8. Custom Scopes:

    • Spring allows you to define your own custom scopes by implementing the org.springframework.beans.factory.config.Scope interface.
    • This enables you to create scopes that match specific use cases or requirements of your application.

The choice of bean scope depends on the requirements of your application. For example:

  • Use singleton for stateless and thread-safe beans, as it reduces memory overhead by reusing instances.
  • Use prototype for stateful beans that should have their own distinct instances.
  • Use request and session scopes in web applications to manage bean instances within the context of HTTP requests and sessions.
  • Use application scope for beans that need to be shared across different parts of the application.

Keep in mind that the choice of bean scope affects how Spring manages the instances, and its important to understand the lifecycle implications when selecting the appropriate scope for your beans.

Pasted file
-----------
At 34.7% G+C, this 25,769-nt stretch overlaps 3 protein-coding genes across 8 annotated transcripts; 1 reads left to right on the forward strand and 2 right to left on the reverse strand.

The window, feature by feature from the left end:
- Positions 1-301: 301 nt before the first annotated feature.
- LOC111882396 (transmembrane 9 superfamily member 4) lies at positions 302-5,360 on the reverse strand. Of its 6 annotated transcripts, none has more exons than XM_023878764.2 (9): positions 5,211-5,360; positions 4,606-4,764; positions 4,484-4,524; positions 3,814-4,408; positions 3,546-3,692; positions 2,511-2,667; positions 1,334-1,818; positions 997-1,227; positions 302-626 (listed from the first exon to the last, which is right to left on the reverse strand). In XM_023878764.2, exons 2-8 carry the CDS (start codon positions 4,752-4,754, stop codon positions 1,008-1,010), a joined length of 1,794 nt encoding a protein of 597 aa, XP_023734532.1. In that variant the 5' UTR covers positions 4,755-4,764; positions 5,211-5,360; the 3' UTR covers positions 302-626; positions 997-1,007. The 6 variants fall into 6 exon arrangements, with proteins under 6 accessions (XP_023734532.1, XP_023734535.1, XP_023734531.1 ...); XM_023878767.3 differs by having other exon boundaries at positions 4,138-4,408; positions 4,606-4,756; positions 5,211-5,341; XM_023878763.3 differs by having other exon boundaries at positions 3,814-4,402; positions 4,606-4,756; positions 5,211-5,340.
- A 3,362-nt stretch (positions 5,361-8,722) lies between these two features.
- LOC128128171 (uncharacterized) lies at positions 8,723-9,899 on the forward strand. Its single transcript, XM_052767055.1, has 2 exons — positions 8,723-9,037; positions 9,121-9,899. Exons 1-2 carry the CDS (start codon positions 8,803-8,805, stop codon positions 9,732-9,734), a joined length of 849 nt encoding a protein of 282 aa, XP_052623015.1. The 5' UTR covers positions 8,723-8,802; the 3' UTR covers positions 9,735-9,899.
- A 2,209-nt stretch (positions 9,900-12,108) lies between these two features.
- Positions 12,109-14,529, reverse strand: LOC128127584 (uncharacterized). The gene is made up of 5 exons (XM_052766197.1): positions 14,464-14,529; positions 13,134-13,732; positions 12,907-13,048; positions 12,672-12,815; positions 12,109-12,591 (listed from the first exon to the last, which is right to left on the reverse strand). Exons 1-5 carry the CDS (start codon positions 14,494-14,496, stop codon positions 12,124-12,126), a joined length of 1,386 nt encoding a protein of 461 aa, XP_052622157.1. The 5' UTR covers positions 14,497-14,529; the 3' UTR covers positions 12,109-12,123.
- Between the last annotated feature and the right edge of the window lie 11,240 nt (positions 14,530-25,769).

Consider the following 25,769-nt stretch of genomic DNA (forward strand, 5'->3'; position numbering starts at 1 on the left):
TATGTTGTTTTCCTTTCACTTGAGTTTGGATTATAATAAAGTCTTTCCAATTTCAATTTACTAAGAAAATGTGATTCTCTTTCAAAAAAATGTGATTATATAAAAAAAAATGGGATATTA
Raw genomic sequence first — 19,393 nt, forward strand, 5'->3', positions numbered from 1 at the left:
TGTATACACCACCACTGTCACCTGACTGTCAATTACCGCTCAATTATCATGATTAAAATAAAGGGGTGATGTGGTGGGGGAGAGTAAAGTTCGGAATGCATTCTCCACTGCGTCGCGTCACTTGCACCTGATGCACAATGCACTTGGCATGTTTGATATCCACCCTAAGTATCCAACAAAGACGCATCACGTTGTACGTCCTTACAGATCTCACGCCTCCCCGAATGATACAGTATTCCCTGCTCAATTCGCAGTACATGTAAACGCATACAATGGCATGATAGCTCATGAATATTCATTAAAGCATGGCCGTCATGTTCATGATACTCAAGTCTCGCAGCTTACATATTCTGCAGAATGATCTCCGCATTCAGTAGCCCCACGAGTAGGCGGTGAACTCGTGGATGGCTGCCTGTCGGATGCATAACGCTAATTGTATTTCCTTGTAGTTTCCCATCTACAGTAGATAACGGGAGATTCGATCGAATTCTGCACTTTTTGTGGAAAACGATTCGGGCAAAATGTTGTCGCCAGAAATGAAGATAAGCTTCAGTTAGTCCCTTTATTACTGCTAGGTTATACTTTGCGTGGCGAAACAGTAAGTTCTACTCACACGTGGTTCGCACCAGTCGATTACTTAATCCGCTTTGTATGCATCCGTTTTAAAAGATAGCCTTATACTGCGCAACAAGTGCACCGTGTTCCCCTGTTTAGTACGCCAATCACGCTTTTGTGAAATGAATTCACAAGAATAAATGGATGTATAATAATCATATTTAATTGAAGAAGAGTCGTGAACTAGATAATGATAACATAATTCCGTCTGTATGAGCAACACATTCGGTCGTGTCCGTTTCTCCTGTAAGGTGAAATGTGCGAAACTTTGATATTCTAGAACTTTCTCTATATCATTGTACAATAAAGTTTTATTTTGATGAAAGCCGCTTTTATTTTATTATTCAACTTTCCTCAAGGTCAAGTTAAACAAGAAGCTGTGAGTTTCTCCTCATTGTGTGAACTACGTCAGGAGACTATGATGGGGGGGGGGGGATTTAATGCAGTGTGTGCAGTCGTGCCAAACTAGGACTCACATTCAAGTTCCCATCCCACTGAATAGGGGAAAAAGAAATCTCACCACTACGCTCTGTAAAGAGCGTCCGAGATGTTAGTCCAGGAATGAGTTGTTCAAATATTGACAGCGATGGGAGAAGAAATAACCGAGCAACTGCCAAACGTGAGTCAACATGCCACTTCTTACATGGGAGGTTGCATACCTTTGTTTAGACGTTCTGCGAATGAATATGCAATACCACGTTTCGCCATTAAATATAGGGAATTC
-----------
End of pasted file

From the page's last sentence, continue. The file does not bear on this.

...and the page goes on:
In Spring Framework, beans can have different scopes that define the lifecycle and visibility of instances. The following are the different bean scopes available in Spring:

  1. Singleton Scope (default):

    • In singleton scope, a single instance of the bean is created for the entire application context.
    • This instance is shared among all the clients (classes that request the bean) within the same context.
    • The bean is created when the application context is initialized, and it remains alive throughout the applications lifecycle.
    • You can explicitly define a bean as singleton using the @Scope("singleton") annotation or by omitting the scope annotation altogether (as its the default).
  2. Prototype Scope:

    • In prototype scope, a new instance of the bean is created every time it is requested.
    • Each client that requests the bean gets a separate instance.
    • This scope is useful when you want a new, fresh instance of the bean each time its used.
    • Define a bean as prototype using the @Scope("prototype") annotation.